The obvious answer to this question is speed. The eSATA spec is up to 3 Gb/s and USB 2.0 is at 480Mbits/s(60MB/sec). My personal issue with the eSATA port is that I am using the MediaSmart Server so there is only one of these ports available. If I continue to use the dock via the eSATA port I won’t be able to upgrade my storage pool with the many available port multiplier products on the market. If you take a closer look at my storage situation I am in need of some larger drives or a port multiplier solution.
A positive note about using the eSATA port beyond the speed gain is the ability to get SMART data off of the drive. This is not possible via USB.
This shot shows you the HomeServer SMART add-in with the data about the drive in the Icy Dock. A comparison shot is the USB drive I have attached to the server.
There is no SMART data on this drive. USB simply does not support it.
Using the Dock
Once you have decided where you will use, what port you will use and how you will power it you simply need to add a hard drive. My 3.5” drive slid nicely down the dock and into place. There is a ridge on the left hand side of the dock that guide the drive into place without any fear of messing up pins or connectors.
You will inevitably want to face the drive to you or to the front of your equipment and that makes the cables have to bend and route back. This is all dependant upon your setup but you can see the cable routing in photo.
You can see in this photo that I’m using the eSATA connection which is the flat cable. The power connector is below it. The power plug on the unit is in a tight spot. It can't be plugged in blindly. You will have to turn it sideways and "eyeball" it in.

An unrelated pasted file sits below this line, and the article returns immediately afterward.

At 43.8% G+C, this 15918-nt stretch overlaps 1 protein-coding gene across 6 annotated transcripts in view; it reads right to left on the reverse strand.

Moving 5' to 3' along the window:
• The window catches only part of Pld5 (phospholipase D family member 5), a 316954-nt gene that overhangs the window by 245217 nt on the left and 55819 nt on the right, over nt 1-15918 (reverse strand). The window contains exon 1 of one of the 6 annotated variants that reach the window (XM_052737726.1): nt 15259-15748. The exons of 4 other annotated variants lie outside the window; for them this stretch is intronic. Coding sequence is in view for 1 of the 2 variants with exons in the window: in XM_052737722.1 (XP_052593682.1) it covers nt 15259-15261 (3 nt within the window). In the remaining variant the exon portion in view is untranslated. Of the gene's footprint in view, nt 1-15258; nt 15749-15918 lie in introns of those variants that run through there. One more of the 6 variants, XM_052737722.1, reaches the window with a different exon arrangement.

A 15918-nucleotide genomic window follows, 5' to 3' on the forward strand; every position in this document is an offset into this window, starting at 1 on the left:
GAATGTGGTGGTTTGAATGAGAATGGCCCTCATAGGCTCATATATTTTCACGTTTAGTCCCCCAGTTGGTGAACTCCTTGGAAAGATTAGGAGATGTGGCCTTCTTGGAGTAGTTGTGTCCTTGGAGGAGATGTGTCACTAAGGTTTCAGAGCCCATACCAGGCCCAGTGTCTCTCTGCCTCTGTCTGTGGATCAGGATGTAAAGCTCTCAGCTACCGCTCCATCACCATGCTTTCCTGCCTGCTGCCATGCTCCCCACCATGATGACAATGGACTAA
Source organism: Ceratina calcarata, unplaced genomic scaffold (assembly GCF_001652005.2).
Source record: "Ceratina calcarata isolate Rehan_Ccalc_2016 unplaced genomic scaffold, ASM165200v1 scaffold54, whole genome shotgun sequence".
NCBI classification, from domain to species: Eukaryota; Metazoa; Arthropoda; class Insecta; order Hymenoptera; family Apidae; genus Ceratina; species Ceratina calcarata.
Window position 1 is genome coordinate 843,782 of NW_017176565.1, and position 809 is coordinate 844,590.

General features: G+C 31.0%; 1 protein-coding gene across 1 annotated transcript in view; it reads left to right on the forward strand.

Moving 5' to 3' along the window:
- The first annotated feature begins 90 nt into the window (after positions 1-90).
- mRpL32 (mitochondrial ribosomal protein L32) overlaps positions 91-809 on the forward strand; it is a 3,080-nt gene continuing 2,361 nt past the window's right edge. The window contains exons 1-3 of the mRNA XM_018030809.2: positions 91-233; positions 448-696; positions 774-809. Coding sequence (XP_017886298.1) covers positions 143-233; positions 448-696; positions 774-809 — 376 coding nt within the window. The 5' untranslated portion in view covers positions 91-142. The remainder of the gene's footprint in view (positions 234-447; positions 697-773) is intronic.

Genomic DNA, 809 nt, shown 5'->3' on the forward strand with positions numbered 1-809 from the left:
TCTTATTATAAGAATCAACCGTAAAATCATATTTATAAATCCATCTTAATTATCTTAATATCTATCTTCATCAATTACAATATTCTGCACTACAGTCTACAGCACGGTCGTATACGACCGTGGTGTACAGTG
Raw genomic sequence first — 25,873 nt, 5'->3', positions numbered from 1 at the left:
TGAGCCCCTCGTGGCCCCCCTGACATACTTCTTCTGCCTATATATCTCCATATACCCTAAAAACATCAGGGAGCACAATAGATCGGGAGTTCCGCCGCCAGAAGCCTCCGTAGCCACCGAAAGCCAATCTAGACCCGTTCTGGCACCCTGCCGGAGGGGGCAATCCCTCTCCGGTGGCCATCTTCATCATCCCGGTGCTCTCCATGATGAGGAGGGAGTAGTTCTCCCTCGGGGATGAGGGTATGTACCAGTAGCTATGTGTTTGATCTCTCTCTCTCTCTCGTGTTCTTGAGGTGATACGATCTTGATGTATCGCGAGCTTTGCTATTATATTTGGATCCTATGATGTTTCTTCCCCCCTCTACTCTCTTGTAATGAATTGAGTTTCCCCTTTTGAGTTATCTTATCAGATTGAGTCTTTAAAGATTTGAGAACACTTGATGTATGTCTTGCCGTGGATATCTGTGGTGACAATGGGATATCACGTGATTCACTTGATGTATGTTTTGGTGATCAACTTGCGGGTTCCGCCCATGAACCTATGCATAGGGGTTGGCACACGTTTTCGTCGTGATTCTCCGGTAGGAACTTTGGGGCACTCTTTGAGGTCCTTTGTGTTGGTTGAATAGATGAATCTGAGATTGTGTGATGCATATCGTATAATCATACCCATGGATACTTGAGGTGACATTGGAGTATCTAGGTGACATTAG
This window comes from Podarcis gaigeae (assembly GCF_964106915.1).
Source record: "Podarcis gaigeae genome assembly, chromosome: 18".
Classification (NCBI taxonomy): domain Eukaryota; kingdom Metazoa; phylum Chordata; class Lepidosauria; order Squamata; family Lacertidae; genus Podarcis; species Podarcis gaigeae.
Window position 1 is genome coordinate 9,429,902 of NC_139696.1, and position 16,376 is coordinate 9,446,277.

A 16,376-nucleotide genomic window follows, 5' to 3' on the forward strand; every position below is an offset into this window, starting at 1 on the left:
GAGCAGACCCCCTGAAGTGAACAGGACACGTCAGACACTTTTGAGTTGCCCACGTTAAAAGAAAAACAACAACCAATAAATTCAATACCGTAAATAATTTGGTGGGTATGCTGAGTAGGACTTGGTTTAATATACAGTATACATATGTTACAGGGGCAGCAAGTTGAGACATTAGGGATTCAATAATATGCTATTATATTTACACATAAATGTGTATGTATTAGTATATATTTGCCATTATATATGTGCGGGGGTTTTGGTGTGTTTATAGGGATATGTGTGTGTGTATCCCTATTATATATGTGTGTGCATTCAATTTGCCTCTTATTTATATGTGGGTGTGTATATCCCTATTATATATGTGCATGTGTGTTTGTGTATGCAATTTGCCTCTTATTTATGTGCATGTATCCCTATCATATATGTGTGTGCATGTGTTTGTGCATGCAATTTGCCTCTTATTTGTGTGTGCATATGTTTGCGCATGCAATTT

The USB port is on the opposite side of the unit and is also very easy to get to.
This photo shows the dock removed from the stand and in the protective case. A 2.5” hard drive can remain mounted to the dock and inside the case for travel. I’ve seen in some reviews where there is a concern for the dock tipping over. I would discount those concerns mainly because your interaction with the dock is primarily seating and unseating drives into it. It will remain on a flat surface just fine.
Solid design. Does not feel cheap like other external docks.
Will it tip over?
Power plug in an awkward spot.
Higher cost than ‘most’ competitor docks.
You might say that hard drive docks are “a dime a dozen” as the old saying goes. I think most would pick a dock for either the port they have in their system (USB/eSata/FW) or the size hard drive they have to use with the dock initially. (2.5” or 3.5”) Beyond that I think price is going to be the major factor in a dock decision. Perhaps Free Shipping from the vendor may persuade you. They Icy Dock comes in at the higher end of the price range although not the highest I found. It does however, offer more for your dollar at that price range.
The Icy Dock certainly looks better than their competitors. Honestly, some of the other docks are butt-ugly. But, does that matter? It’s just a dock right? To some it might.
I think it comes down to price, function, and quality. Does the dock have the features you want compared to the cost you are comfortable with? I don’t think you can find much better in the area of quality when it comes to this dock compared to others. It’s simply a well made product. If you look around hard enough you can find this dock in a comparable price range to others. I say…shop frugal, but always shop smart. This one will be worth the money paid for it.
Where to buy
Amazon - Icy Dock MB881
by: David McCabe, homeservershow.com
FTC Disclosure: Icy Dock has not asked for this unit back so I continue to use it. That had no effect on the review however. (I'll update this spot if/when this status changes)